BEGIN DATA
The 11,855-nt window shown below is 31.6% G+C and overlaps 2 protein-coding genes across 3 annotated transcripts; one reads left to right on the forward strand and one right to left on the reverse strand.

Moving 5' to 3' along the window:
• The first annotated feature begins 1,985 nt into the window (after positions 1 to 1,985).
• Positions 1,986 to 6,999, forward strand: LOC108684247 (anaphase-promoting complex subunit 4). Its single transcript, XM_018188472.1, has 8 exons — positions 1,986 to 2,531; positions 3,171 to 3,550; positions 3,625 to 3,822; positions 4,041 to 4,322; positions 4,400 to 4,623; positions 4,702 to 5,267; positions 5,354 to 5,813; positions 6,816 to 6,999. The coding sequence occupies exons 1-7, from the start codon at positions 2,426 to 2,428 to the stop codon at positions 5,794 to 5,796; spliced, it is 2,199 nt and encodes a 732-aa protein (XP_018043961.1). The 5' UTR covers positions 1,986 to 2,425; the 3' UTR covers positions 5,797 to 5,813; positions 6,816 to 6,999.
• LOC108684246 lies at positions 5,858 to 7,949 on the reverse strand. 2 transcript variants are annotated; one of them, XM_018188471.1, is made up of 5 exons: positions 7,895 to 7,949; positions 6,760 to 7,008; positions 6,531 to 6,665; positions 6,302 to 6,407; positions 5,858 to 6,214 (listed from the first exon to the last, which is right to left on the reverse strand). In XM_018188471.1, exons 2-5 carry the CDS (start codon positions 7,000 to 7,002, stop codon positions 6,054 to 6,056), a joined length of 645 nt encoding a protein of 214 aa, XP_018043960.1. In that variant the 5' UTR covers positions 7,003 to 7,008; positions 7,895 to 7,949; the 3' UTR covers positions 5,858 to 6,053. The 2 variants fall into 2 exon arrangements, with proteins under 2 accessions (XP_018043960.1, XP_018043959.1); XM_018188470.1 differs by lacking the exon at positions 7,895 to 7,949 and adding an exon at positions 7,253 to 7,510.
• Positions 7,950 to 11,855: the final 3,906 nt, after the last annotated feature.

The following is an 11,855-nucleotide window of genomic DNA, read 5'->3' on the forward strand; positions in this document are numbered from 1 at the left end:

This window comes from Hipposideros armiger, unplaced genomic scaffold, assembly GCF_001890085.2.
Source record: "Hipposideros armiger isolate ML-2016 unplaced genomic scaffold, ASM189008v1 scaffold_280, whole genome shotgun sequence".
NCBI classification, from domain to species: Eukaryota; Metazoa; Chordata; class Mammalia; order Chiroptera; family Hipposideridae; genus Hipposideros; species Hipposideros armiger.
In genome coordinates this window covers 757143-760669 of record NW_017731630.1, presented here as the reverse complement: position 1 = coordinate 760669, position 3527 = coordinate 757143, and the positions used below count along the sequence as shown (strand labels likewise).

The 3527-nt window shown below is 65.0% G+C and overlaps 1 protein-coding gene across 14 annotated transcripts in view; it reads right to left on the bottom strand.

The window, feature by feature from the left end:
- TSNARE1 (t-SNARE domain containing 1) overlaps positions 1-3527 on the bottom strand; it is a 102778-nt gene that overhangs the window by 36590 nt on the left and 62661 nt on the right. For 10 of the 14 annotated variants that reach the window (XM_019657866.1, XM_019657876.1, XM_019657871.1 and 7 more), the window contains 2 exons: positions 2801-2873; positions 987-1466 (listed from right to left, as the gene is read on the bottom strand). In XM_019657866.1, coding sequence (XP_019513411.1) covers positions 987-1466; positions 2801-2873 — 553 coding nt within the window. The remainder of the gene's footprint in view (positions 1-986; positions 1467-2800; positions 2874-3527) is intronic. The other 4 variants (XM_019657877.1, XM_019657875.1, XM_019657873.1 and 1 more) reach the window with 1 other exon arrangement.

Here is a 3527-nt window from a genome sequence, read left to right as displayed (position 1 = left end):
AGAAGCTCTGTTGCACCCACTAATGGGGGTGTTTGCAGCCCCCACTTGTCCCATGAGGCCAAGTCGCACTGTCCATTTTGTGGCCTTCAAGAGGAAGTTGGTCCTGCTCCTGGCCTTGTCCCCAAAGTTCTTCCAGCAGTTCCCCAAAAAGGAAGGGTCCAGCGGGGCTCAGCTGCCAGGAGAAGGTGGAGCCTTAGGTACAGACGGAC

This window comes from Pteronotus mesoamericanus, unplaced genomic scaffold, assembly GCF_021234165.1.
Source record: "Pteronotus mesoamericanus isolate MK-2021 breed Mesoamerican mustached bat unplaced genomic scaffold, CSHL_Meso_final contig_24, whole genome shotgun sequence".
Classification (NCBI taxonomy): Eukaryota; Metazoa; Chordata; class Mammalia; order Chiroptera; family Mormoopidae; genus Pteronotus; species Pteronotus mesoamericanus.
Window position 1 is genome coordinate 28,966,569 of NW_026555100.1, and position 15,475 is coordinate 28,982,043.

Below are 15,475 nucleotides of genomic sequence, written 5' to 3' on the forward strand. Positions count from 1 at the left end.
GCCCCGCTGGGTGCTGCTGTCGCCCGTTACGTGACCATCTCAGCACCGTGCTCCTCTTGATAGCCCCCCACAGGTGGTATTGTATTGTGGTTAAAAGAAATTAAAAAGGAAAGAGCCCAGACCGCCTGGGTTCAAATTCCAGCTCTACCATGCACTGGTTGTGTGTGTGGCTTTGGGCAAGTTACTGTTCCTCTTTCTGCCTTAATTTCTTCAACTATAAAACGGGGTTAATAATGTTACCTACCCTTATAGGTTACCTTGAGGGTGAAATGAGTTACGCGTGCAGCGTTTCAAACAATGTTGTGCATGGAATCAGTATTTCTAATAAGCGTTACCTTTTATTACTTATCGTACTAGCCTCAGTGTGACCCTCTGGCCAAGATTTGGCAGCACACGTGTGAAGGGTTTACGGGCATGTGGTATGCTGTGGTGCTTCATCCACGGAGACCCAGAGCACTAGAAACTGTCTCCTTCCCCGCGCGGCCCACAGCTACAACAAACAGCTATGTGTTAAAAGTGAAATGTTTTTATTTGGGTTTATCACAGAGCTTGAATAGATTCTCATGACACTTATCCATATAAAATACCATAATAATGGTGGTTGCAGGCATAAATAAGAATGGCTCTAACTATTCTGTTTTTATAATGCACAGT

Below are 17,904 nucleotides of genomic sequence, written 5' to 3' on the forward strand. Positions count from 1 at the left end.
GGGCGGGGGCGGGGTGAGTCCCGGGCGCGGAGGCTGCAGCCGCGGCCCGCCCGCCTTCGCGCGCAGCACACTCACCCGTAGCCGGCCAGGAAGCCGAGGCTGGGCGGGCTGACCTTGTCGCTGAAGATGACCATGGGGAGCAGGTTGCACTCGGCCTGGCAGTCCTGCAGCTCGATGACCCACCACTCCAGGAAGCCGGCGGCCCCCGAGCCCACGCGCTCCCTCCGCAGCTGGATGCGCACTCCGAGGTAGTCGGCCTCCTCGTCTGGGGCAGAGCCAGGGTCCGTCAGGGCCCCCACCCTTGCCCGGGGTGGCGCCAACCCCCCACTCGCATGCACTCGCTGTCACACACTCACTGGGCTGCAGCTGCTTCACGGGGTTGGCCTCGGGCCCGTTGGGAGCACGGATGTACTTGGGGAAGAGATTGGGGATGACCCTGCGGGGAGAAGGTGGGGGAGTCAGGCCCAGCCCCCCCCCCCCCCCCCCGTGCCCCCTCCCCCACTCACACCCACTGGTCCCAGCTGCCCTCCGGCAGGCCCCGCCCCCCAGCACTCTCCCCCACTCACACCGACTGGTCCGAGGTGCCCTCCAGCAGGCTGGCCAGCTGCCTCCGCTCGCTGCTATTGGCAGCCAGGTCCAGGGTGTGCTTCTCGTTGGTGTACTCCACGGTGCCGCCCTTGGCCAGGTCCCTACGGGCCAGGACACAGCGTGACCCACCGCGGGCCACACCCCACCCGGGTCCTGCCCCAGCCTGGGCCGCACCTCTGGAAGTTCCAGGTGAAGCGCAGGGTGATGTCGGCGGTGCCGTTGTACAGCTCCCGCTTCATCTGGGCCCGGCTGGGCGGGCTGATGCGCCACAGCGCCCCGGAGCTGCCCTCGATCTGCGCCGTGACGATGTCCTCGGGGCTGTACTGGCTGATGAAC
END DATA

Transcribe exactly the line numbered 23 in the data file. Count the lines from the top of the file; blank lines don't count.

Below are 17,904 nucleotides of genomic sequence, written 5' to 3' on the forward strand. Positions count from 1 at the left end.